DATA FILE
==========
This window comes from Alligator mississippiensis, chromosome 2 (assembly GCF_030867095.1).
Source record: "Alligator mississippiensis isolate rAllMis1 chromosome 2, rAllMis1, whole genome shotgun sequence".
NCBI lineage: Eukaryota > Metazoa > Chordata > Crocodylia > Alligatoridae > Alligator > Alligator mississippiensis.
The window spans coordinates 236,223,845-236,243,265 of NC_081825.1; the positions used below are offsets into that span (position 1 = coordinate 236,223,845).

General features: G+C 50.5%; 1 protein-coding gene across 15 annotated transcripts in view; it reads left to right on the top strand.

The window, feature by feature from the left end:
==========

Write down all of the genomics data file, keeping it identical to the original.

This window comes from Alligator mississippiensis, chromosome 2 (assembly GCF_030867095.1).
Source record: "Alligator mississippiensis isolate rAllMis1 chromosome 2, rAllMis1, whole genome shotgun sequence".
NCBI lineage: Eukaryota > Metazoa > Chordata > Crocodylia > Alligatoridae > Alligator > Alligator mississippiensis.
The window spans coordinates 236,223,845-236,243,265 of NC_081825.1; the positions used below are offsets into that span (position 1 = coordinate 236,223,845).

General features: G+C 50.5%; 1 protein-coding gene across 15 annotated transcripts in view; it reads left to right on the top strand.

The window, feature by feature from the left end: